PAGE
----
As expected, the Hudson’s Bay Co. has received approval from the Ontario Superior Court of Justice to become a private company.
Richard Baker, HBC’s executive chairman, and a handful of other key continuing shareholders will own the company, while the company’s other shareholders will receive 11 Canadian dollars per share in cash.
The deal is expected to be finalized on or around Tuesday. The privatization plan was overwhelmingly approved by the company’s shareholders at a meeting held Thursday.
The common shares of HBC will be delisted from the Toronto Stock Exchange and the company will no longer issue public financial reports that were required under securities laws.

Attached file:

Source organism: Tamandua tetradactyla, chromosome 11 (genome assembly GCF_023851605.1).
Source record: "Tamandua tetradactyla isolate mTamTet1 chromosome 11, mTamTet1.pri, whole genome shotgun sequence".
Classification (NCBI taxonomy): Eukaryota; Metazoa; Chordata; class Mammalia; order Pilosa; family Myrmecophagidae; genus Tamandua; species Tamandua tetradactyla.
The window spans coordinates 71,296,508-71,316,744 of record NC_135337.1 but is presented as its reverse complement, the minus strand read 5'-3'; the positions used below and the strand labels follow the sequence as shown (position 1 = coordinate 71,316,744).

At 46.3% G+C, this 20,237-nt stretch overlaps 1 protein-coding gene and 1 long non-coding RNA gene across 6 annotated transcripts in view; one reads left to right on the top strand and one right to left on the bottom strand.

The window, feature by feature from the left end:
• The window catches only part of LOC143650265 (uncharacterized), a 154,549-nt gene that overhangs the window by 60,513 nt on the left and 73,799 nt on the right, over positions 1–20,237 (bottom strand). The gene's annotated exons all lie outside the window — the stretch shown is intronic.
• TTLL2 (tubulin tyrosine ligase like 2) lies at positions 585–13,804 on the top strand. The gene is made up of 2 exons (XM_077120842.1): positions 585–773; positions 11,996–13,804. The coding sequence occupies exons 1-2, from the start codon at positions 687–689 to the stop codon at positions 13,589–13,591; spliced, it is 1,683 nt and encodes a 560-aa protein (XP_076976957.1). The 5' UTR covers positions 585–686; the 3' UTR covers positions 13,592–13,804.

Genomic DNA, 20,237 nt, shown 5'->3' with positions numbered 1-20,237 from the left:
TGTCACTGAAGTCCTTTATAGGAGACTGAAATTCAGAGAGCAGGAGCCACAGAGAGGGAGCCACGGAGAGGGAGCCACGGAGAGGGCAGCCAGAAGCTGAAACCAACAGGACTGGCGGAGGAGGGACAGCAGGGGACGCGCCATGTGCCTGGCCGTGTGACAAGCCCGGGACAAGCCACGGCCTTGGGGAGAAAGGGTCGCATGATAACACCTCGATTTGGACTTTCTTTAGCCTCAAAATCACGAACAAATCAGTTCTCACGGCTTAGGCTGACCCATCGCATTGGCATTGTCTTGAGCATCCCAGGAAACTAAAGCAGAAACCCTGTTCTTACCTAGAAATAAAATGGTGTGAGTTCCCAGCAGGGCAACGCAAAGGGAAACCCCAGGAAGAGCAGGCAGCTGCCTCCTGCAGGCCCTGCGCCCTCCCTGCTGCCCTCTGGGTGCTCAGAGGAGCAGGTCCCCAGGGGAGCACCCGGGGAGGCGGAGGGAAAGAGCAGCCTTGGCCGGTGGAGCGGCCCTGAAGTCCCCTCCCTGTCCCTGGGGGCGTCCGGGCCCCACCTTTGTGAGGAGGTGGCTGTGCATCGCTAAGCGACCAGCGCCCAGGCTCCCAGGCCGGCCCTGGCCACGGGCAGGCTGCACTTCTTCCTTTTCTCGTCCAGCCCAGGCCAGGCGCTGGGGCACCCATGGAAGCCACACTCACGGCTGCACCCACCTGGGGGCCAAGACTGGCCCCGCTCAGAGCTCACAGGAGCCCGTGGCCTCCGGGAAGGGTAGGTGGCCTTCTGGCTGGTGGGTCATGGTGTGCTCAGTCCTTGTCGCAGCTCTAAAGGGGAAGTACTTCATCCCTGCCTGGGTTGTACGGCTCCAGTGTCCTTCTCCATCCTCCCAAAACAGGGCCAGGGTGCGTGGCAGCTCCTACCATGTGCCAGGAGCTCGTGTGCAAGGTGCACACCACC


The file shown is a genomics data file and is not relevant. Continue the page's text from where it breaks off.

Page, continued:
Initially, Baker’s group in June 2019 offered 9.45 Canadian dollars per share to take HBC private. Last October, the offer was raised to 10.30 Canadian dollars, and subsequently raised to 11 Canadian dollars, matching the offer from Catalyst Capital, an activist investor to win over enough minority shareholders voting in favor of the deal. The cash for the go-private deal was largely raised through the sale of Hudson’s Bay retail and real estate holdings in Germany. HBC operates the Saks Fifth Avenue, Saks Off 5th and Hudson’s Bay chains.